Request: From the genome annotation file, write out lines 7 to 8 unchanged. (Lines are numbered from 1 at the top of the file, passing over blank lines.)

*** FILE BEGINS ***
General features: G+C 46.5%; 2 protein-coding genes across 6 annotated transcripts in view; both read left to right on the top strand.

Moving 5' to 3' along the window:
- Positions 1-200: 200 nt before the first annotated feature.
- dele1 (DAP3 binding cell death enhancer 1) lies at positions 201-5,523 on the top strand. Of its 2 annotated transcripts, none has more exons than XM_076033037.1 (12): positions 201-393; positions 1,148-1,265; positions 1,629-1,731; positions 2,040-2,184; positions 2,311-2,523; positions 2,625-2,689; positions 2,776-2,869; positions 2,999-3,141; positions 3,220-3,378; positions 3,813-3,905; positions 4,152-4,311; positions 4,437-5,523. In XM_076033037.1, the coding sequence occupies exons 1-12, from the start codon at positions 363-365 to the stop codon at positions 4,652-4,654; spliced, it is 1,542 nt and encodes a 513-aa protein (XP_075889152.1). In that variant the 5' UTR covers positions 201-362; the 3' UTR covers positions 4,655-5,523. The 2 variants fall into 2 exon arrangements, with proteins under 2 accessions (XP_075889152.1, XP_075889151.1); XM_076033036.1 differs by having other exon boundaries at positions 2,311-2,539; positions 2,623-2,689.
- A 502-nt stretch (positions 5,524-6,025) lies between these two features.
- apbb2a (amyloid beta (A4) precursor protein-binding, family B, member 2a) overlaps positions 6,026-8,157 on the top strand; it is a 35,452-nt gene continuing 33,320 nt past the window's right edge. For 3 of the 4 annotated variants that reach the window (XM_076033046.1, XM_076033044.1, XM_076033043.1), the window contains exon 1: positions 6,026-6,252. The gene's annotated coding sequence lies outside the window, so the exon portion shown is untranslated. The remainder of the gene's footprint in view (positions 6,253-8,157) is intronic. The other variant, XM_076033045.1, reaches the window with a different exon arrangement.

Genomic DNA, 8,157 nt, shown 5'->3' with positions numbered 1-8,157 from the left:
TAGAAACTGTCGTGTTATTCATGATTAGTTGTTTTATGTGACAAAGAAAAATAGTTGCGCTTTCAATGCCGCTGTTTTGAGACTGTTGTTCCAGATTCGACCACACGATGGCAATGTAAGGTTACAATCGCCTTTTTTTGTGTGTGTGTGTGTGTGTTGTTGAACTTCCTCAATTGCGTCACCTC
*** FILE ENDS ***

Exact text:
Genomic DNA, 8,157 nt, shown 5'->3' with positions numbered 1-8,157 from the left:
TAGAAACTGTCGTGTTATTCATGATTAGTTGTTTTATGTGACAAAGAAAAATAGTTGCGCTTTCAATGCCGCTGTTTTGAGACTGTTGTTCCAGATTCGACCACACGATGGCAATGTAAGGTTACAATCGCCTTTTTTTGTGTGTGTGTGTGTGTGTTGTTGAACTTCCTCAATTGCGTCACCTC